Washington: For patients of diseases such as Alzheimer, autism and mental health disorders scientists claim to have created the world’s first digital brain map that will help doctors better understand their conditions.

A team at the Allen Institute for Brain Science has created the computerised map after spending four years piercing together minute details from brain tissue including millions of genes.

"Until now, a definitive map of the human brain at this level of detail simply hasn't existed. For the first time, we have generated a comprehensive map of the brain that includes the underlying biochemistry," Allan Jones from the
Institute said.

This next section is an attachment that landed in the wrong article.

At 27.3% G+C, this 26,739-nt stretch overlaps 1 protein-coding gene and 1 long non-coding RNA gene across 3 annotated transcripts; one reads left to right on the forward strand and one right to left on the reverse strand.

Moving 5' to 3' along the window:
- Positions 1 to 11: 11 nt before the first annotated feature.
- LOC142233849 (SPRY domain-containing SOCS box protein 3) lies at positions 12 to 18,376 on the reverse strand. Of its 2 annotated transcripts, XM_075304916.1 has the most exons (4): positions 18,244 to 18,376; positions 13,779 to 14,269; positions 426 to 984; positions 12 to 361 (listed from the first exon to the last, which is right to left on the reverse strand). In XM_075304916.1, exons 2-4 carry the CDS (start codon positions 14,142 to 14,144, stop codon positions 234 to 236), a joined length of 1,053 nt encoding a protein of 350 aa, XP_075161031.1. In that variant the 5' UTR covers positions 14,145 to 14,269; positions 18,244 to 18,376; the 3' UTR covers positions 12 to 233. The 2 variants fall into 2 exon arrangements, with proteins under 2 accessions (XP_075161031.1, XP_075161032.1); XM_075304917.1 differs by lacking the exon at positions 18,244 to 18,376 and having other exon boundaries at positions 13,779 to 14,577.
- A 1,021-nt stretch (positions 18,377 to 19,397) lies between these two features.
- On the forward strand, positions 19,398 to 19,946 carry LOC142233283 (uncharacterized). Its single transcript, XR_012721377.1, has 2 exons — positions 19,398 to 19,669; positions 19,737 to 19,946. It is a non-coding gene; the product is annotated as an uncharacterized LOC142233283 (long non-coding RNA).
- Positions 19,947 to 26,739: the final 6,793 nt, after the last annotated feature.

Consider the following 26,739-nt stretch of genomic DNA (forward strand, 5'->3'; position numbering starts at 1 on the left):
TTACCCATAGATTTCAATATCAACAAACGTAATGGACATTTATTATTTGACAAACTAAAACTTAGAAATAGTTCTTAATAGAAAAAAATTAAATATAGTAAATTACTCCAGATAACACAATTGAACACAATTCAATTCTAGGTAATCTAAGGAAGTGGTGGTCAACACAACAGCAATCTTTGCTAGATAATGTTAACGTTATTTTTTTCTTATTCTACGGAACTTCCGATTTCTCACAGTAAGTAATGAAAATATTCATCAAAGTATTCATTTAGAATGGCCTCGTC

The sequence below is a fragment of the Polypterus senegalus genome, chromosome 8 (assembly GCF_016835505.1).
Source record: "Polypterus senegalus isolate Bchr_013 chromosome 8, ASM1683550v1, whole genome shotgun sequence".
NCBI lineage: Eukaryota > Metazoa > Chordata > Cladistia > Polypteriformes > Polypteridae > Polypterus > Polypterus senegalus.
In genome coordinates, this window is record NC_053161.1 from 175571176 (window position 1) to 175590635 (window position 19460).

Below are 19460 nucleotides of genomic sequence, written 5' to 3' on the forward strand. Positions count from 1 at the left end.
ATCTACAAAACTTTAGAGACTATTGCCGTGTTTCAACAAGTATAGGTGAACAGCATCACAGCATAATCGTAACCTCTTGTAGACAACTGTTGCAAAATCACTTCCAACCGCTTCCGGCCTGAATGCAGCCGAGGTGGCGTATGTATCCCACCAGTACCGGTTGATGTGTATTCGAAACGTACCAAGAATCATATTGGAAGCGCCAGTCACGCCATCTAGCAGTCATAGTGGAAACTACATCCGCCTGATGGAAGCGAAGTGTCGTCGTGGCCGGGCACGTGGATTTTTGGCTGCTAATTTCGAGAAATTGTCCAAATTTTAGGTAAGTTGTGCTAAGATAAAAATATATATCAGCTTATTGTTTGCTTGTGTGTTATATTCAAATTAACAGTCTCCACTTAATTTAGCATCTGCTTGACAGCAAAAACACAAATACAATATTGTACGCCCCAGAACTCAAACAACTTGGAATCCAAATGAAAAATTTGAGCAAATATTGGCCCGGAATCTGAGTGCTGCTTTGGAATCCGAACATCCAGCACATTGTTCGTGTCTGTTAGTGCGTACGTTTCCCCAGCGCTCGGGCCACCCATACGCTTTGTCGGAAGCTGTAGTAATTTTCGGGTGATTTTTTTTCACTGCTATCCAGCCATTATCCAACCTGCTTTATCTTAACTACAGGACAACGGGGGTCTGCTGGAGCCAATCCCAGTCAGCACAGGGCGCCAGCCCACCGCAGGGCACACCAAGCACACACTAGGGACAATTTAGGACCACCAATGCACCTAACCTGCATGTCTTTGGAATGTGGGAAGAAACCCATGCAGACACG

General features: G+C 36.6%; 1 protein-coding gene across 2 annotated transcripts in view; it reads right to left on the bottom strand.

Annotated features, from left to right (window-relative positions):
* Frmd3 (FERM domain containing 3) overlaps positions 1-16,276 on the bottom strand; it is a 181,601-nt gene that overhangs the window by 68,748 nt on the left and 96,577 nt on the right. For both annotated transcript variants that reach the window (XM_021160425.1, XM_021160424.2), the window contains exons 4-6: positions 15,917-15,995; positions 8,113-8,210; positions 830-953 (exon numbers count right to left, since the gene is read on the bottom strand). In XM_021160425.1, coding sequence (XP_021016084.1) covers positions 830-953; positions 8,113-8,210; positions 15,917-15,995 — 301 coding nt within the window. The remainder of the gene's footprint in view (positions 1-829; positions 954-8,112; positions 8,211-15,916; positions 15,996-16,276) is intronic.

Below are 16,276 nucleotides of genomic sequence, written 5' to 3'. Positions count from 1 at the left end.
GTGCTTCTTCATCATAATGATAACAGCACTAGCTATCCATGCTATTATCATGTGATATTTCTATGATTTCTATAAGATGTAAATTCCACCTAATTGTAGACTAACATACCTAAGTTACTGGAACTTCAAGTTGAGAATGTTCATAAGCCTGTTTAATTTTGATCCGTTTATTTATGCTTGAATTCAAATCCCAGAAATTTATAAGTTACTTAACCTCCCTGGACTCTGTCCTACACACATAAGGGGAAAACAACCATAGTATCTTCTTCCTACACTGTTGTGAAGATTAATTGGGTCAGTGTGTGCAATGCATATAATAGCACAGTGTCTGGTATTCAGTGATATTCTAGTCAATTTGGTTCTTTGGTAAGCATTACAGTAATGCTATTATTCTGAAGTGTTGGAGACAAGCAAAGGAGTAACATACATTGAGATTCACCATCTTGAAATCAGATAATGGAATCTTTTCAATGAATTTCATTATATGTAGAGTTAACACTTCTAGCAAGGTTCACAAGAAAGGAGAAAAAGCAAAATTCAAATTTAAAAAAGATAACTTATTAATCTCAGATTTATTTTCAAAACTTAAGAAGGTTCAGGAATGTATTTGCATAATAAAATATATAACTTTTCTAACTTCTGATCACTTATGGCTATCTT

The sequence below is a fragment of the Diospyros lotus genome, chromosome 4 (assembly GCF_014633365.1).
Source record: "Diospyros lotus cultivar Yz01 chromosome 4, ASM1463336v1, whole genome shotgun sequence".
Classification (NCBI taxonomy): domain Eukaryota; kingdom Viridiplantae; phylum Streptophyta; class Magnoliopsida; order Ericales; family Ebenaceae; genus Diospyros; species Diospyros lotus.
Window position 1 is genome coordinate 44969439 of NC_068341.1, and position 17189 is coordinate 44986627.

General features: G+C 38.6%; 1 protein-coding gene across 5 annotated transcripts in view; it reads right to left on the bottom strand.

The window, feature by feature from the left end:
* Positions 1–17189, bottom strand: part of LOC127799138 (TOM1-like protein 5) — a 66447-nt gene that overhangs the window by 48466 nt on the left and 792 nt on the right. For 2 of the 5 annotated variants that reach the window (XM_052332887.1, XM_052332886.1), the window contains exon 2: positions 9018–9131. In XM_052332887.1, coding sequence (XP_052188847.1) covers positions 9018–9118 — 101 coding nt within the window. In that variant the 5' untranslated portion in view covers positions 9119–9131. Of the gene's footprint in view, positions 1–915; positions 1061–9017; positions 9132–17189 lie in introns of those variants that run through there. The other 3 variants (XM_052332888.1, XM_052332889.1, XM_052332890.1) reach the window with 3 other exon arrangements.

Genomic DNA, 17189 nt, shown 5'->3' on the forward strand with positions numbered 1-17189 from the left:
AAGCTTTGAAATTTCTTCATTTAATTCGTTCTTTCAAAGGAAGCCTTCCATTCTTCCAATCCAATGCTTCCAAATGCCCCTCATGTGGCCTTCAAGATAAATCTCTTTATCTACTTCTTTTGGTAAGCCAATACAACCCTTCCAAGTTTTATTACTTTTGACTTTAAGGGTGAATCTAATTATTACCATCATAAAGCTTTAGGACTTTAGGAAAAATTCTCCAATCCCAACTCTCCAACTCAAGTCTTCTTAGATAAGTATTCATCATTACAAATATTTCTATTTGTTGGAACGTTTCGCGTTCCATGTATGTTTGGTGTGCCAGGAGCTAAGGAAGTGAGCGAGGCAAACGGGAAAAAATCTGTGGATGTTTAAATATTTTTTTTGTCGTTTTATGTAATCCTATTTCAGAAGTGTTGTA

To extract the RNA and find the 25,000 genes present in the human genome, the brains were chopped up into sections.

Each detail from the brain was loaded into a computer to provide the exact directions from one point of the brain to another.

The institute is making the atlas freely available at www.brain-map.org as a resource for scientists studying brain diseases, along with a set of computational tools to help them analyse the relevant data.

In the latest research, the scientists listed 1,000 landmarks in each of two brains then linked those tissues to thousands of genes they work in conjunction with to neural development and function.

By using the map it is possible to see how strongly or weakly different genes act on different parts of the brain.

Neurologist Jeffrey L Noebels said, “The Allen atlas tells you where a gene is turned on in the brain and that's why it is important. We feel confident that we are giving a good average picture of the human brain to the people who are mining this data.”